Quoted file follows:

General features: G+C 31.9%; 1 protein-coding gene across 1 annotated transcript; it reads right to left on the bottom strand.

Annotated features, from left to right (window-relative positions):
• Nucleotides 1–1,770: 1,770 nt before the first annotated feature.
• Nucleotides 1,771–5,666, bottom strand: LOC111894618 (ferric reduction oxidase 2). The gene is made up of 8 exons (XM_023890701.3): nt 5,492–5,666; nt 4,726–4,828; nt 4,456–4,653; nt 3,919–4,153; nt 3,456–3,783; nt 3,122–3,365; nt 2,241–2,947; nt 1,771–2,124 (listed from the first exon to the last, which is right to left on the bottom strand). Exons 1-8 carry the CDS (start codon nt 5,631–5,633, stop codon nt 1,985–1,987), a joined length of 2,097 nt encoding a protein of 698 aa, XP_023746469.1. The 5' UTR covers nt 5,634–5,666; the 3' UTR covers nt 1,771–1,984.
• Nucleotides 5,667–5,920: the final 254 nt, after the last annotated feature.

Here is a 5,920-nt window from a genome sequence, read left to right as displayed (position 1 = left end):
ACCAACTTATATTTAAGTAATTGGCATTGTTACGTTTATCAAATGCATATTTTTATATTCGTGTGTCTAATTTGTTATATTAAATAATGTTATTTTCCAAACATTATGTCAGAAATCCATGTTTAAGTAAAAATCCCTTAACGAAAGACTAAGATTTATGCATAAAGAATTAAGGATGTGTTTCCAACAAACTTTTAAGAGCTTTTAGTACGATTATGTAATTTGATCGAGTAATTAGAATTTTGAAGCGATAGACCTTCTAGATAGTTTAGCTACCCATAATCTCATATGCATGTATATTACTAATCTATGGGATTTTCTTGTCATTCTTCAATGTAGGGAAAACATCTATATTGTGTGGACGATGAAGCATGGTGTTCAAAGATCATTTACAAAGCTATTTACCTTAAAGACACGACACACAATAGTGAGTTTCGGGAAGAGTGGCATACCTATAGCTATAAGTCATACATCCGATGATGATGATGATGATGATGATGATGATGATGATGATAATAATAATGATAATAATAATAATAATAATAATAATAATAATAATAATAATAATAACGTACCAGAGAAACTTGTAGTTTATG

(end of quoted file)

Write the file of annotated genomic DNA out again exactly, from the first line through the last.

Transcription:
General features: G+C 31.9%; 1 protein-coding gene across 1 annotated transcript; it reads right to left on the bottom strand.

Annotated features, from left to right (window-relative positions):
• Nucleotides 1–1,770: 1,770 nt before the first annotated feature.
• Nucleotides 1,771–5,666, bottom strand: LOC111894618 (ferric reduction oxidase 2). The gene is made up of 8 exons (XM_023890701.3): nt 5,492–5,666; nt 4,726–4,828; nt 4,456–4,653; nt 3,919–4,153; nt 3,456–3,783; nt 3,122–3,365; nt 2,241–2,947; nt 1,771–2,124 (listed from the first exon to the last, which is right to left on the bottom strand). Exons 1-8 carry the CDS (start codon nt 5,631–5,633, stop codon nt 1,985–1,987), a joined length of 2,097 nt encoding a protein of 698 aa, XP_023746469.1. The 5' UTR covers nt 5,634–5,666; the 3' UTR covers nt 1,771–1,984.
• Nucleotides 5,667–5,920: the final 254 nt, after the last annotated feature.

Here is a 5,920-nt window from a genome sequence, read left to right as displayed (position 1 = left end):
ACCAACTTATATTTAAGTAATTGGCATTGTTACGTTTATCAAATGCATATTTTTATATTCGTGTGTCTAATTTGTTATATTAAATAATGTTATTTTCCAAACATTATGTCAGAAATCCATGTTTAAGTAAAAATCCCTTAACGAAAGACTAAGATTTATGCATAAAGAATTAAGGATGTGTTTCCAACAAACTTTTAAGAGCTTTTAGTACGATTATGTAATTTGATCGAGTAATTAGAATTTTGAAGCGATAGACCTTCTAGATAGTTTAGCTACCCATAATCTCATATGCATGTATATTACTAATCTATGGGATTTTCTTGTCATTCTTCAATGTAGGGAAAACATCTATATTGTGTGGACGATGAAGCATGGTGTTCAAAGATCATTTACAAAGCTATTTACCTTAAAGACACGACACACAATAGTGAGTTTCGGGAAGAGTGGCATACCTATAGCTATAAGTCATACATCCGATGATGATGATGATGATGATGATGATGATGATGATGATAATAATAATGATAATAATAATAATAATAATAATAATAATAATAATAATAATAATAACGTACCAGAGAAACTTGTAGTTTATG